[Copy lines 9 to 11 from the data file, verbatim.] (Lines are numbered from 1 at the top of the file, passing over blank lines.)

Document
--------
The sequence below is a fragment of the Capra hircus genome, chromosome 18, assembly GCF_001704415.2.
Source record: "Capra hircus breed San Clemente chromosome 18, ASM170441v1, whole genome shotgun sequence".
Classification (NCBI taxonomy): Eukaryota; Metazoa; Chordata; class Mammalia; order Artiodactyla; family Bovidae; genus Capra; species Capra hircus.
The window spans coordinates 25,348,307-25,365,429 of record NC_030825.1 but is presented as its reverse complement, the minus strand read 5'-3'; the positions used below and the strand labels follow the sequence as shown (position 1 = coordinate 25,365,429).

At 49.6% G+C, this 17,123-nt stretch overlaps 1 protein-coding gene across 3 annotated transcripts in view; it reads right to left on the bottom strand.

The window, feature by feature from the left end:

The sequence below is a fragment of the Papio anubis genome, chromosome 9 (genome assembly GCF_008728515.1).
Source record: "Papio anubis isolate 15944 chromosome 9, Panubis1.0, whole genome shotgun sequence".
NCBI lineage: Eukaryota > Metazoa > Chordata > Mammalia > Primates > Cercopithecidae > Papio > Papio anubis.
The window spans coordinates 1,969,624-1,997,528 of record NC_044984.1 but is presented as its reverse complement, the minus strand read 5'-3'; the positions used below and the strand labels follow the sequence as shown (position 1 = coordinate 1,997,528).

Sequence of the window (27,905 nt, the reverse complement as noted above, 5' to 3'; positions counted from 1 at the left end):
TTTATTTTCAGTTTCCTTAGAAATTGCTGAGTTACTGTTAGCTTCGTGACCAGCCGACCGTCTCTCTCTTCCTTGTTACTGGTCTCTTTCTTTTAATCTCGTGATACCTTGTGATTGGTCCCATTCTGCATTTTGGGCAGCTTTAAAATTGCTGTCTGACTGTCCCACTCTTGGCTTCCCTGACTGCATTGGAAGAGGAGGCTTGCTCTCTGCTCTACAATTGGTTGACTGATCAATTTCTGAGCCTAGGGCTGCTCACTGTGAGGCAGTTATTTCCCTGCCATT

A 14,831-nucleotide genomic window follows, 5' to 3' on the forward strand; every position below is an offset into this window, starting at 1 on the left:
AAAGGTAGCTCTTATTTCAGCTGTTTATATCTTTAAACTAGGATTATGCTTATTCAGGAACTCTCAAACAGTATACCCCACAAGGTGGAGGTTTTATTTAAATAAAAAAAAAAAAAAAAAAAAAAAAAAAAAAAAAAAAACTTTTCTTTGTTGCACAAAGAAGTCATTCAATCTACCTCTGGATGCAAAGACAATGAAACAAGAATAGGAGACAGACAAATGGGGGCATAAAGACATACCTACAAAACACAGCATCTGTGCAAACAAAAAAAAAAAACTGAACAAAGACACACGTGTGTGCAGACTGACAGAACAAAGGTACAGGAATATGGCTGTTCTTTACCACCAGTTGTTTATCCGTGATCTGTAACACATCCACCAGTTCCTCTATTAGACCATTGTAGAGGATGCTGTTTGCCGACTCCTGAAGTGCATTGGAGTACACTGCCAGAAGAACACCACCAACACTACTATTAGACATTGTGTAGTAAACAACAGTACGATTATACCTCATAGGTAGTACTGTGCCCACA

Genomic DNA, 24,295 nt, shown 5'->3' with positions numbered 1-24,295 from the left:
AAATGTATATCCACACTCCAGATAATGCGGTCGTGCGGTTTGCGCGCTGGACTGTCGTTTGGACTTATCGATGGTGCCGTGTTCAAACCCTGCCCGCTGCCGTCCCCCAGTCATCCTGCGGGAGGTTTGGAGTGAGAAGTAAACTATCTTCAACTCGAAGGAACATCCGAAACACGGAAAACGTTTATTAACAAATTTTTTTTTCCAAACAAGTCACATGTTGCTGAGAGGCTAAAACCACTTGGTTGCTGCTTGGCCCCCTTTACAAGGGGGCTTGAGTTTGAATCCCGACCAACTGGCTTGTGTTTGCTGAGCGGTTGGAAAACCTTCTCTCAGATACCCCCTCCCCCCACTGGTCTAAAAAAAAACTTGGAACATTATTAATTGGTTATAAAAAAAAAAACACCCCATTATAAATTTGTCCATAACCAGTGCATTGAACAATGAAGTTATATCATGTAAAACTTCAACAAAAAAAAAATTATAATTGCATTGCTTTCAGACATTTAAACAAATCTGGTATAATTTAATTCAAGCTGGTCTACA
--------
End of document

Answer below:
NCBI lineage: Eukaryota > Metazoa > Chordata > Mammalia > Primates > Cercopithecidae > Papio > Papio anubis.
The window spans coordinates 1,969,624-1,997,528 of record NC_044984.1 but is presented as its reverse complement, the minus strand read 5'-3'; the positions used below and the strand labels follow the sequence as shown (position 1 = coordinate 1,997,528).

Sequence of the window (27,905 nt, the reverse complement as noted above, 5' to 3'; positions counted from 1 at the left end):